Z(Nz) — Z(Nz — 1)

(2s + d — 3 — 2Nz)(A2(0))2 (2s + d — 2 — 2NZ)2(2s + d — 4 — 2NZ)2 0

— - (2s + d — 3 — 2Nz) = 0, (5.28)

where we use the notation

Z(Nz) = (2s + d — 4 — 2Nz)(Nz + 1)(A3)2. (5.29)

The relation (5.29) implies a condition Z(—1) = 0. This condition and (5.28) lead to the initial condition

(2s + d — 3)(A2(0))2 0

Z(0) =-(—--, 2(0))-t + -(2s + d — 3). (5.30)

(2s + d — 2)2(2s + d — 4)2 4 ( )

Eq. (5.28) and the initial condition (5.30) allow us to find Z(Nz) uniquely and taking into account (5.29) we obtain

2 2s + d - 3 - NZ

(A 3 )2 = ■ Z

2s + d — 4 — 2NZ

(A2(0))2

(2s + d — 2)2(2s + d — 4 — 2NZ)2 + 4

(5.31)

Thus we satisfied all equations imposed on M and A by the requirement of gauge invariance of the action and the expressions (5.22)-(5.25), (5.27), (5.31) determine M and A uniquely. In view of the first relation in (5.22) and (5.27) the A2(0) is real-valued and introducing the mass parameter k (which is assumed to be positive) by relation

A2(0) = (2s + d — 2)k,

(5.32)

we arrive at the expressions for M and A given in Section 2.

To summarize, we found the gauge invariant action for the fermionic fields in (A)dSd. All that remains to construct action for fermionic fields in AdS5 x S5 Ramond-Ramond background is to add appropriate dependence of S5-coordinates and take into account contribution of Ramond-Ramond background fields.11 The result will be reported elsewhere.

Acknowledgements

This work was supported by the INTAS project 03-51-6346, by the RFBR Grant No. 05-02-17654, RFBR Grant for Leading

10 It is easy to demonstrate that making use of field redefinitions, the phase factors of A3 can be normalized to be equal to —1. Therefore in (5.28) and below A3 is assumed to be real-valued and negative. Relations (5.5) and Eq. (5.25) imply then that A1 is real-valued and positive.

11 Study of some leading contributions of Ramond-Ramond background fields to mass operator of the bosonic fields in AdS5 x S5 Ramond-Ramond background may be found in [37]. Precise form of mass operator for bosonic fields is still to understood.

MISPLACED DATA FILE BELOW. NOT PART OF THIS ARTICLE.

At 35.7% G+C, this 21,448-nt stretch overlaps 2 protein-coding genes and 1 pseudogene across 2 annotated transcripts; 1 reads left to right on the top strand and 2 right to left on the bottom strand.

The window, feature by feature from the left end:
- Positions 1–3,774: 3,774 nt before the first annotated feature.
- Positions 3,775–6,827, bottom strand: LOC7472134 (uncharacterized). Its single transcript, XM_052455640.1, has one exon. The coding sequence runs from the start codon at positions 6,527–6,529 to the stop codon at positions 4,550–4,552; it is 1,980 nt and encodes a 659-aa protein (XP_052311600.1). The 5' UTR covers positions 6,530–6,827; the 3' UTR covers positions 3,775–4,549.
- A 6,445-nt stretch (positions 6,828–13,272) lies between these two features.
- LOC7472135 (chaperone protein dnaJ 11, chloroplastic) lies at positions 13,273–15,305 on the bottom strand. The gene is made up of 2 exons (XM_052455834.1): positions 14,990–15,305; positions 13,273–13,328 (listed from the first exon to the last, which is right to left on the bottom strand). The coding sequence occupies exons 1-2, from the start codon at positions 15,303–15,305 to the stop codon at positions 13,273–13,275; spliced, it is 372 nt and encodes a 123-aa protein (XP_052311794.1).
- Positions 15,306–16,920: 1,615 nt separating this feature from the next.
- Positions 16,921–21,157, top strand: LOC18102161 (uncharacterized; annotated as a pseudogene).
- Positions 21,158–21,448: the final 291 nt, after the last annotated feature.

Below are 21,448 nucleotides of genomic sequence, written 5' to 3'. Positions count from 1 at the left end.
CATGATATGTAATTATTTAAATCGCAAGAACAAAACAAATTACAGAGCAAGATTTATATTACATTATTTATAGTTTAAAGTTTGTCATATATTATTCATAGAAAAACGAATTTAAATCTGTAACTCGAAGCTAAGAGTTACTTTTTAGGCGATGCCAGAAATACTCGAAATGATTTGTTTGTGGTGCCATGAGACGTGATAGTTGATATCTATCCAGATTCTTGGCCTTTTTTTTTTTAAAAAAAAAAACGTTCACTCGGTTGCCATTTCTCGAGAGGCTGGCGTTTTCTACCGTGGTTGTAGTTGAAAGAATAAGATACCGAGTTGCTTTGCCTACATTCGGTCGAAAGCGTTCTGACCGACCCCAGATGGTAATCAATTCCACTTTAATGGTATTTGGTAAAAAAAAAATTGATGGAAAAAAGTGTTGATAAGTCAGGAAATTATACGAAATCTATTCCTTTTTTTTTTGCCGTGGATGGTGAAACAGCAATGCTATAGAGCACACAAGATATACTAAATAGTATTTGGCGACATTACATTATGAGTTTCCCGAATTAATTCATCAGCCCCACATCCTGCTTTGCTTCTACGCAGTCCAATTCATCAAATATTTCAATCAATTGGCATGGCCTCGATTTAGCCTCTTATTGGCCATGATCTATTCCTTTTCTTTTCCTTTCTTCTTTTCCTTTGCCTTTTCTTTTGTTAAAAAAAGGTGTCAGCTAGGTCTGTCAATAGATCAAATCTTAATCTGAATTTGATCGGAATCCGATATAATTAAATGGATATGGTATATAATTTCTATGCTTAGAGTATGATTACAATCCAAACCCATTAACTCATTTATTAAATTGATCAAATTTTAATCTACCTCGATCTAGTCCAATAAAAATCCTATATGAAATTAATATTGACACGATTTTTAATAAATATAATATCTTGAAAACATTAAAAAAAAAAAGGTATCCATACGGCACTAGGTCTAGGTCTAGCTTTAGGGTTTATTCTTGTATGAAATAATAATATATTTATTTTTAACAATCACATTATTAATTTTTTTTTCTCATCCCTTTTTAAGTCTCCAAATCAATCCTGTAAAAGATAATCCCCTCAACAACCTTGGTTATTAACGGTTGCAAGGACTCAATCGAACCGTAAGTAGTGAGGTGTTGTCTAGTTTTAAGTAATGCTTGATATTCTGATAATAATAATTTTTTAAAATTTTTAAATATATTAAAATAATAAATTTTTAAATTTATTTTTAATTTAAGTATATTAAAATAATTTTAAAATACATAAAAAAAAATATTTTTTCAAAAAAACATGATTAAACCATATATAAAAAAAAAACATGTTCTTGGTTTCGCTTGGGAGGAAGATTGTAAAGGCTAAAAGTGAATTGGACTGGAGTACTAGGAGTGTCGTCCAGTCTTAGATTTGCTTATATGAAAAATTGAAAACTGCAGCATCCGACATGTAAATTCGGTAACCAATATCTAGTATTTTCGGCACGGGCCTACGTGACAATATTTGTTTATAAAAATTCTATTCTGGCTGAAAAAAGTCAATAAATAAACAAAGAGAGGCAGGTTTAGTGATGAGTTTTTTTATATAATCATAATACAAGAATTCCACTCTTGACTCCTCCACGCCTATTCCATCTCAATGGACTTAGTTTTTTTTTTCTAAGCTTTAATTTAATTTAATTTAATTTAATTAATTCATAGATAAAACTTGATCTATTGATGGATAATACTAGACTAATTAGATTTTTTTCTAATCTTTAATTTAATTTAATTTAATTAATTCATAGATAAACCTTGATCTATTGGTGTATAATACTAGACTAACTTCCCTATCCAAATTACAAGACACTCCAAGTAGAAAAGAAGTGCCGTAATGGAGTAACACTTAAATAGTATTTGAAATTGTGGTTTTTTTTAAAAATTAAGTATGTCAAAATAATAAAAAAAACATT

Scientific Schools, Grant No. 1578-2003-2 and Russian Science Support Foundation.

Appendix A. Notation and commutators of oscillators and covariant derivative

We use 2[d/2] x 2[d/2] Dirac gamma matrices yA in d-dimensions, {YA,YB} = 2nAB, yA^ = Y0YAY0, where nAB is mostly positive flat metric tensor and flat vectors indices of the so(d — 1, 1) algebra take the values A, B = 0, 1,...,d — 1. To simplify our expressions we drop nAB in scalar products, i.e. we use XaYa = nABXAYB .Indices fi,v = 0, 1,...d — 1 stand for indices of space-time base manifold.

We use the algebra of commutators for operators that can be constructed out the oscillators aA, aA (2.2) and derivative DA (2.15), (2.16) (see also Appendix A in Ref. [4]). Starting with

râ â T D CZ cfABC _ ,ABC , ,BAC

[oa,°bj = ^AB de, m =—m + m ,

BC _ 0V,3C MA = eAMB ,

where dA = e'A, = 8/8x,x, and i2ABC is a contorsion tensor we get the basic commutator

[Da,Db ] = MabcDc + 1RABCDMCD = MabcDc + 0MAB,

and RABCD is a Riemann tensor which for (A)dSd geometry takes the form

rabcd = e {nACnBD — nADnBC)- (A.3)

The spin operator MAB is given in (2.17). For flexibility in (A.2) and below we present our relations for a space of arbitrary geometry and for (A)dSd space. Using (A.2) and the commutators

[DA,aB] = —MABCaC, [Da, aB] = — MABCaC, [Da,Yb ] = —MabcYc, (A.4)

we find straightforwardly

[DA,a2] = 0, [a 2,Da] = 0, [DA,Ya] = 0, (A.5)

[a 2,aD] = 2a D, [ya ,aD] = D,

{D,Ya} = 2aD, (A.6)

D2 = DaDa + MaabDb +1 YabRabcdMcd

= DaDa + MaabDb + °-YABMAB, (A.7)

[aD, aD] = DaDa + maabDb — 1RABCDMABMCD

= DaDa + MaabDb — -MABMAB, (A.8)

1 A„,B t,abcd A/,CD

[D, aD] = -YAaBRABCDM

= ^ Ya[ aa +

— a2Ya I,

[aD, D ] = — KAa bRabcdMc

= 0 aa +

— yaa

(A.10)